Herb: Bog Wintergreen


Latin name: Pyrola asarifolia


Family: Pyrolaceae (Wintergreen Family)



Medicinal use of Bog Wintergreen:

This plant was considered to be an effective remedy in the treatment of rheumatism. A decoction of the leaves, or the leaves and roots, has been used as an eyewash for sore eyes. A decoction of the plant has been used to treat the coughing up of blood. A decoction of the root has been used to treat liver complaints.

Description of the plant:



Plant:
Evergreen
Perennial

Height:
25 cm
(9 3/4 inch)

Flovering:
June
to July

Habitat of the herb:

Wet soils of bogs, stream courses and around springs, mostly in shady areas and especially in coniferous woodlands, from the plains to around 2,700 metres in the mountains.

Other uses of Bog Wintergreen:

Plants can be used as a ground cover when spaced about 30cm apart each way. They are somewhat slow to settle down though, and only form a good cover when they are growing luxuriantly.

Propagation of the herb:

Seed - the only information we have on this species is that it is difficult from seed and germinates infrequently. We would suggest sowing the seed as soon as it is ripe if this is possible. Sow it into soil collected from around an established plant, only just covering the seed, and put the pot in a shady part of a cold frame. Pot up any young seedlings as soon as they are large enough to handle, once again using soil from around an established plant. Plant out into their permanent positions when the plants are large enough. You should not need to use soil from around an established plant to do this since the soil in the pot will contain the necessary micorrhiza. Division with great care in the spring. Pot up the divisions using some soil from around an established plant, grow on in a lightly shaded part of a greenhouse or frame and do not plant out until the plants are growing away vigorously.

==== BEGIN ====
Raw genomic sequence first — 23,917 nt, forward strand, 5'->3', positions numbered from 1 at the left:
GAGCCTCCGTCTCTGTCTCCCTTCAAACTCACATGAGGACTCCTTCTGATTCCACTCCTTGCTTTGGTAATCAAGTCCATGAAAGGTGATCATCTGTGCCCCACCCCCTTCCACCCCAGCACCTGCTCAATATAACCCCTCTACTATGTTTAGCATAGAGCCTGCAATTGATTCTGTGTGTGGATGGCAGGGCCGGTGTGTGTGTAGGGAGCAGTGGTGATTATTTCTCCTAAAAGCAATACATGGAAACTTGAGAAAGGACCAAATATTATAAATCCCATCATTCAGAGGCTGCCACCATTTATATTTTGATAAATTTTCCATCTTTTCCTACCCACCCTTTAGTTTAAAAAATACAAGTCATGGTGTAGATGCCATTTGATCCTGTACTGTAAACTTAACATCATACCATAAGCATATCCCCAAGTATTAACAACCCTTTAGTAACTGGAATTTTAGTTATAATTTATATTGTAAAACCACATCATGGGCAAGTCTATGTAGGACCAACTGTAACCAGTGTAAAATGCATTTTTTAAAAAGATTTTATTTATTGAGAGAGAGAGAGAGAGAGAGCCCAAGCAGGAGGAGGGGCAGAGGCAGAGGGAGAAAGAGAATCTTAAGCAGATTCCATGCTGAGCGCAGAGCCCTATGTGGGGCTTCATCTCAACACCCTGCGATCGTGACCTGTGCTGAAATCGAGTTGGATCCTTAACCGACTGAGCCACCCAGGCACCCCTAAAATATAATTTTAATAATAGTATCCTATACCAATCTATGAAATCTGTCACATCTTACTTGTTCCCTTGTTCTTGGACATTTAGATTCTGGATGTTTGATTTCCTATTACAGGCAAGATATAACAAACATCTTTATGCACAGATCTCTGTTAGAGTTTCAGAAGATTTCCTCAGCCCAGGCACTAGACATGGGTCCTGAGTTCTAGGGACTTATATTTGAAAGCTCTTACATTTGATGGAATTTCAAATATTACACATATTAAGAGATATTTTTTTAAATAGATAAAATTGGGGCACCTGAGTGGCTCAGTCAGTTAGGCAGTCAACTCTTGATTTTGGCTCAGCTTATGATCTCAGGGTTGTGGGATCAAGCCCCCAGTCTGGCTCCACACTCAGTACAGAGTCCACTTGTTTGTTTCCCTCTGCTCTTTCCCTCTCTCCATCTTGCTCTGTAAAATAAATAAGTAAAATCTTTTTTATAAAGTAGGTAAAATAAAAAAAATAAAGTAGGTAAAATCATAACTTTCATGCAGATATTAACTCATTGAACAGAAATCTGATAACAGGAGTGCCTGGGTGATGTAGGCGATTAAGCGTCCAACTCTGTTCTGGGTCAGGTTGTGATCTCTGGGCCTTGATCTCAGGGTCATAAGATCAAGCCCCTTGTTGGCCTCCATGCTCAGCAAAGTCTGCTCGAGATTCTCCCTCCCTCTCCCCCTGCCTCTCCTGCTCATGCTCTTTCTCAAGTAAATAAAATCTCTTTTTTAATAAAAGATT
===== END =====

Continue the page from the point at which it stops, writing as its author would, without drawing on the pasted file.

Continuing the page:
Cultivation of Bog Wintergreen:

Wet soils of bogs, stream courses and around springs, mostly in shady areas and especially in coniferous woodlands, from the plains to around 2,700 metres in the mountains.

Known hazards of Pyrola asarifolia:

None known

Plant information taken from the Plants For A Future.